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Anesth Prog. 1984 Mar-Apr; 31(2): 77–81.
PMCID: PMC2515536

Comparison of Conorphone, A Mixed Agonist-Antagonist Analgesic, to Codeine for Postoperative Dental Pain

Abstract

The analgesic efficacy of two doses of conorphone (20 and 40 mg), a mixed agonist-antagonist analgesic, were compared to two doses of codeine for postoperative pain in the oral surgery model. Each subject received 2 of the 4 possible treatment at two separate sessions in an incomplete block, single crossover design. Both doses of conorphone and the 60 mg dose of codeine were superior to 30 mg of codeine for the various indices of analgesic activity. The 40 mg dose of conorphone resulted in a high incidence of side effects (25/30 subjects) such as drowsiness, dizziness, nausea and vomiting. The low dose of conorphone resulted in side effects similar to 60 mg of codeine with the exception of a greater incidence of drowsiness. These data suggest that while 40 mg of conorphone may not be well tolerated clinically, 20 mg of conorphone may be an alternative to 60 mg of codeine for postoperative pain.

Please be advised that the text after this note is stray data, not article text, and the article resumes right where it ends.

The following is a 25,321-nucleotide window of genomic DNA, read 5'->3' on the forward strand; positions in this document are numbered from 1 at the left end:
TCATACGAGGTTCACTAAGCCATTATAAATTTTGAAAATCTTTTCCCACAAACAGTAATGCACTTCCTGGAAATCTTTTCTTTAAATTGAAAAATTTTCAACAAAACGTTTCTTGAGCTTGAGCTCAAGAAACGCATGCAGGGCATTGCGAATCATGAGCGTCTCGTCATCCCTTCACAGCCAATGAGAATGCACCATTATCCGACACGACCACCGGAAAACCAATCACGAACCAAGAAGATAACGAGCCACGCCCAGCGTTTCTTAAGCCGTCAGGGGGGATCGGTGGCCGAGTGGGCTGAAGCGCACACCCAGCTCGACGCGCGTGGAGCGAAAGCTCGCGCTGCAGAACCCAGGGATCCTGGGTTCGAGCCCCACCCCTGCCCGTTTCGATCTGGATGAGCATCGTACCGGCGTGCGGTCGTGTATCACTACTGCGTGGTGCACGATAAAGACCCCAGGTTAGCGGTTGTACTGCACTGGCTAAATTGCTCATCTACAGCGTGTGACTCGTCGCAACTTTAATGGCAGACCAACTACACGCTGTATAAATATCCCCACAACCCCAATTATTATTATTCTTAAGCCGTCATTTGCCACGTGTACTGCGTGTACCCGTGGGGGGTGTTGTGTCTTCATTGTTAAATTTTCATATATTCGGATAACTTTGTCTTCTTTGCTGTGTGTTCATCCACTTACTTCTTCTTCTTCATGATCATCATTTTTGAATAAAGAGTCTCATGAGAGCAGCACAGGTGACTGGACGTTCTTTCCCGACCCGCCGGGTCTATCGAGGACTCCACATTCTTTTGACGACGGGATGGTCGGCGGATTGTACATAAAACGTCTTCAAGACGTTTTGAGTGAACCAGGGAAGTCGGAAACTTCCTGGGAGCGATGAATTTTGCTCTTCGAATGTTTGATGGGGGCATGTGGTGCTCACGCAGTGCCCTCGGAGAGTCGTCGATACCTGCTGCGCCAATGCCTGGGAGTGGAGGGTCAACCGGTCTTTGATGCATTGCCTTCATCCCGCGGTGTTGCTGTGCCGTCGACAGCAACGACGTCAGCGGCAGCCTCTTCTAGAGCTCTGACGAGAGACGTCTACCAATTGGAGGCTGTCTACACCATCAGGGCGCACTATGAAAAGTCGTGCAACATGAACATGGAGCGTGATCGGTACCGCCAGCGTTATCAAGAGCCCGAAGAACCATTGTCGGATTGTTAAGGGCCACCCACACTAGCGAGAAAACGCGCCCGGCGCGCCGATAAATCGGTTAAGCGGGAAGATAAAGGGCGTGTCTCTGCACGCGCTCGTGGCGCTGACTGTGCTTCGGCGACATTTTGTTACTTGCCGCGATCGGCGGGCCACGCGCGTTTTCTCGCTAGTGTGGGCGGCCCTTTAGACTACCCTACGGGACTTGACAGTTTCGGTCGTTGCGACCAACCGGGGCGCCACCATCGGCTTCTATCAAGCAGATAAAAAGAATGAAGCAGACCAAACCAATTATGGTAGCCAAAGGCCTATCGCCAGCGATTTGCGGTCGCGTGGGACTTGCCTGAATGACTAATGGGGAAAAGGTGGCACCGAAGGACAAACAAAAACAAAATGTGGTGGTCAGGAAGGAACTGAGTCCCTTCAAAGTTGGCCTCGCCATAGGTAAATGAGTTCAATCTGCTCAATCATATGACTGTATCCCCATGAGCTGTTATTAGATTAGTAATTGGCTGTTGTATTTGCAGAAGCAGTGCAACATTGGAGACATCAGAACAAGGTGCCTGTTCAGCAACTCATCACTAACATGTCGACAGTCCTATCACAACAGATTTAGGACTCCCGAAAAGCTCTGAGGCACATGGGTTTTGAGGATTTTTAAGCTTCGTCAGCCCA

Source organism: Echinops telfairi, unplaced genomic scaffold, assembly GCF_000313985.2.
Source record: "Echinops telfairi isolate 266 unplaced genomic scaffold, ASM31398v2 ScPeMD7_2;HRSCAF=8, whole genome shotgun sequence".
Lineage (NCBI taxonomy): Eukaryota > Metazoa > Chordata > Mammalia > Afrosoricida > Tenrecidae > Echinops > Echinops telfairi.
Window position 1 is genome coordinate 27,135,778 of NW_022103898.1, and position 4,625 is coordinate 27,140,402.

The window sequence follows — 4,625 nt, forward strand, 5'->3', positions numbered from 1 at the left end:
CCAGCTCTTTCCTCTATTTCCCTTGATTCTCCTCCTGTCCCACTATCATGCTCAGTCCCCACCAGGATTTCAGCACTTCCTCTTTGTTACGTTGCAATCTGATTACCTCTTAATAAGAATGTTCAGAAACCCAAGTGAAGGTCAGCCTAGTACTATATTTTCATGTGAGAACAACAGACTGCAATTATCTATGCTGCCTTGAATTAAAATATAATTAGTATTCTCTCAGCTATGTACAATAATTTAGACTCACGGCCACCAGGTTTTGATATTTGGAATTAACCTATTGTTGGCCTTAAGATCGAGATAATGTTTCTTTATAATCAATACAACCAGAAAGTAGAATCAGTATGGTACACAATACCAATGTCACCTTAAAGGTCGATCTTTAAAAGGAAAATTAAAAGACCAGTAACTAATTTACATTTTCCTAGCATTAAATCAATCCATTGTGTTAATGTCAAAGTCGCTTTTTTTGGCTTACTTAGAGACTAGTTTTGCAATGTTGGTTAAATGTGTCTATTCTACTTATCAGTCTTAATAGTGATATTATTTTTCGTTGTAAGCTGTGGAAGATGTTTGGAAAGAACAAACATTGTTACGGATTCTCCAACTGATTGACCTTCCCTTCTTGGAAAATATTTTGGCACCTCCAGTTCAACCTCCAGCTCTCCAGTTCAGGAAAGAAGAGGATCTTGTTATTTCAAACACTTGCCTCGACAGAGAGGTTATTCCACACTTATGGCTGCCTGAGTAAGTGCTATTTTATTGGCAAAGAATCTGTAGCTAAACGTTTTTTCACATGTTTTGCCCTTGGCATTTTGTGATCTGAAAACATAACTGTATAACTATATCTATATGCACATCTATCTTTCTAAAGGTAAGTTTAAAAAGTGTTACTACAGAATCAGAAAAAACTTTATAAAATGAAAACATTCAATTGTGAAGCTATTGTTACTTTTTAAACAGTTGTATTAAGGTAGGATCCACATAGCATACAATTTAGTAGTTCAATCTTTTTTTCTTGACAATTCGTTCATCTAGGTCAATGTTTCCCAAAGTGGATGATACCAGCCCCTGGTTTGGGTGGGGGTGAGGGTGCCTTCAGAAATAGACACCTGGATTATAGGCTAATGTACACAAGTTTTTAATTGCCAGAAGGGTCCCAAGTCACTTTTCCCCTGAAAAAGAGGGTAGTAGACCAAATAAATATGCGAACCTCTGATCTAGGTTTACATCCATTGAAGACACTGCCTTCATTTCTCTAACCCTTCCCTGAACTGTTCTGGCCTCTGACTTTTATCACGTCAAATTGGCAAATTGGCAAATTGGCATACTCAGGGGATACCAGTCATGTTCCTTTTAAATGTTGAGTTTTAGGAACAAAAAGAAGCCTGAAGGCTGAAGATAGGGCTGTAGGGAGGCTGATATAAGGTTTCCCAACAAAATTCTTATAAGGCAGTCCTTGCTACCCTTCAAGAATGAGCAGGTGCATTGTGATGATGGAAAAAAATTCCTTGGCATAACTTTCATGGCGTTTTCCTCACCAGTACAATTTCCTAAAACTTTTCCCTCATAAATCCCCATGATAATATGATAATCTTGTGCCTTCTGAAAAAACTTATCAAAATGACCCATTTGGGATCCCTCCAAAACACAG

Full text

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Selected References

These references are in PubMed. This may not be the complete list of references from this article.
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  • Forrest WH., Jr Orally administered zomepirac and parenterally administered morphine. Comparison for the treatment of postoperative pain. JAMA. 1980 Nov 21;244(20):2298–2302. [PubMed]
  • Dionne RA, Campbell RA, Cooper SA, Hall DL, Buckingham B. Suppression of postoperative pain by preoperative administration of ibuprofen in comparison to placebo, acetaminophen, and acetaminophen plus codeine. J Clin Pharmacol. 1983 Jan;23(1):37–43. [PubMed]
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Articles from Anesthesia Progress are provided here courtesy of American Dental Society of Anesthesiology